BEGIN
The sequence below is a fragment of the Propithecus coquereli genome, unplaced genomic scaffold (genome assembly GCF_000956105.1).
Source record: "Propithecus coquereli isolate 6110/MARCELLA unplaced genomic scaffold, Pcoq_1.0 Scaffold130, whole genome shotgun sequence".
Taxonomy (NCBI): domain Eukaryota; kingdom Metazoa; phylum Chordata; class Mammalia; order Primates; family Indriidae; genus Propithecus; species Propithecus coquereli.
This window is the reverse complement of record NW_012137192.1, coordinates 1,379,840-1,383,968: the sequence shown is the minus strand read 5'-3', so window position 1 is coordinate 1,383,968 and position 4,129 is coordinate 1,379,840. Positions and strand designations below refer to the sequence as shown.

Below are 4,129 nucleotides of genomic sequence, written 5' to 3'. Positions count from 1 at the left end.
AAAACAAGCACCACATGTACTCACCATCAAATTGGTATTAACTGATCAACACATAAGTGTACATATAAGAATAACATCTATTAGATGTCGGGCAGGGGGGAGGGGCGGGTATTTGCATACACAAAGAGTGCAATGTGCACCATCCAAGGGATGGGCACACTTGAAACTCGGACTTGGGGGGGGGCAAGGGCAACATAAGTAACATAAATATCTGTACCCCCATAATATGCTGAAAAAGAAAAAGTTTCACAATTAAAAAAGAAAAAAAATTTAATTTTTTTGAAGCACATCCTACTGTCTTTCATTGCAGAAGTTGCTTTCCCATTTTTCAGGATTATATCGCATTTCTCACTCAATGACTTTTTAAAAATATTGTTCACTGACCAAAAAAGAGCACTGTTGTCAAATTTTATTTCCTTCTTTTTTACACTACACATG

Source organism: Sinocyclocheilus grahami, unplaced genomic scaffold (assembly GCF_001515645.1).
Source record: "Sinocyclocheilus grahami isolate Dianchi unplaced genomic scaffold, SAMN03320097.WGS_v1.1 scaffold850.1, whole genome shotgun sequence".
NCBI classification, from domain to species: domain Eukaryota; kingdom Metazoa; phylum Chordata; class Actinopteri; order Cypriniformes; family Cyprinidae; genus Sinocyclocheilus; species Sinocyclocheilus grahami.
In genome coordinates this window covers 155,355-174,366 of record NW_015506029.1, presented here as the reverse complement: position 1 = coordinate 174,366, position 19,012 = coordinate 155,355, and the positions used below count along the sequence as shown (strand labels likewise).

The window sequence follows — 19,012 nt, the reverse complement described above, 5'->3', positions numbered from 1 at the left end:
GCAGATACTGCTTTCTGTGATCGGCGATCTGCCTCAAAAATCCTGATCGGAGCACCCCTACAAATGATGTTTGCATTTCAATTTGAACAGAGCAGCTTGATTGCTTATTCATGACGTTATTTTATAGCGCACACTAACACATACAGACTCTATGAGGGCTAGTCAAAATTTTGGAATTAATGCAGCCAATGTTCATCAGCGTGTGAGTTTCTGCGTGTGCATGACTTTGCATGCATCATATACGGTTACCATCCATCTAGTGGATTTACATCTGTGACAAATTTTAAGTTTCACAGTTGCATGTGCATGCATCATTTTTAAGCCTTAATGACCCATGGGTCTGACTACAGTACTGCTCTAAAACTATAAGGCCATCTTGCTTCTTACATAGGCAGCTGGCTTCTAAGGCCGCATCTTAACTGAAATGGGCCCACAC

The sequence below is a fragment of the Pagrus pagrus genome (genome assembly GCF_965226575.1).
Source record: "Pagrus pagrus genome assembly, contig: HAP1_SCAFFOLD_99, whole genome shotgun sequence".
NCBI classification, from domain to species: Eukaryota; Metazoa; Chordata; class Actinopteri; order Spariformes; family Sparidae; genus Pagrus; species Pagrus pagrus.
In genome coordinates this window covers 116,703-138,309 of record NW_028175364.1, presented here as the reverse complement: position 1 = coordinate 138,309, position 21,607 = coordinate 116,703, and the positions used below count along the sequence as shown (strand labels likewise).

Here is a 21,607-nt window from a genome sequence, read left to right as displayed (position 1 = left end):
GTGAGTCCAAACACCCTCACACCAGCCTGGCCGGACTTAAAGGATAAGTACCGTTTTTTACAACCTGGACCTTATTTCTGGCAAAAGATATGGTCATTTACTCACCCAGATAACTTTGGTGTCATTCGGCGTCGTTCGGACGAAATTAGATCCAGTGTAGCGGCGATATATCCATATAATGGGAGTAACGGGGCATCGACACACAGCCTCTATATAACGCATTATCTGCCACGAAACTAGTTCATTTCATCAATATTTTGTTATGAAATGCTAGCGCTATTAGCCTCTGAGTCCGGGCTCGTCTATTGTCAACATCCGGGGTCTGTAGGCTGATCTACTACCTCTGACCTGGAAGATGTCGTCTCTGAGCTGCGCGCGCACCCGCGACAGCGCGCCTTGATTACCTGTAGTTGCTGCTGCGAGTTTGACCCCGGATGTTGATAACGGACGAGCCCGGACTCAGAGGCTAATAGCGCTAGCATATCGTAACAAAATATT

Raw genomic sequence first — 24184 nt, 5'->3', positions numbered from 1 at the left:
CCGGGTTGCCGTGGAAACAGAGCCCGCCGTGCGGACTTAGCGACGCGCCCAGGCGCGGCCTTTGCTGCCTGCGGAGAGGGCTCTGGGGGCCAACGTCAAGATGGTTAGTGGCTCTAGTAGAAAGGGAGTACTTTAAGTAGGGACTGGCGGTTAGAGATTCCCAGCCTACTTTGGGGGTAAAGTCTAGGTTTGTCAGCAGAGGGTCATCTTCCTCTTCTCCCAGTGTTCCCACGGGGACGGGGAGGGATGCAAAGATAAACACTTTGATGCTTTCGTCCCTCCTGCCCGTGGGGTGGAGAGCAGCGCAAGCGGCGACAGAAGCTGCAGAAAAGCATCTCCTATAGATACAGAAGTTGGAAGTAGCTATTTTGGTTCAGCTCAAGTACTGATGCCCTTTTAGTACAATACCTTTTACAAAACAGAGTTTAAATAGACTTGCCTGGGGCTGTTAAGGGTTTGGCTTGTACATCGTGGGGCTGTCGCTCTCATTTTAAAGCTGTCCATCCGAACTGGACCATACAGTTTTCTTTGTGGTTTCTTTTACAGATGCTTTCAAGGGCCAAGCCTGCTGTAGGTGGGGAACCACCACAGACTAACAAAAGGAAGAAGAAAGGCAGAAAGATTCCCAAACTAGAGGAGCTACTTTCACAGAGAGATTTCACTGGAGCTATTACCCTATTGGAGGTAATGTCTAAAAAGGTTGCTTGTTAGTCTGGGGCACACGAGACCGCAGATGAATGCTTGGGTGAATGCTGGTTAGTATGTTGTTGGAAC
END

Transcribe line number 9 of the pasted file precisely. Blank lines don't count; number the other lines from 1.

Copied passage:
NCBI classification, from domain to species: domain Eukaryota; kingdom Metazoa; phylum Chordata; class Actinopteri; order Cypriniformes; family Cyprinidae; genus Sinocyclocheilus; species Sinocyclocheilus grahami.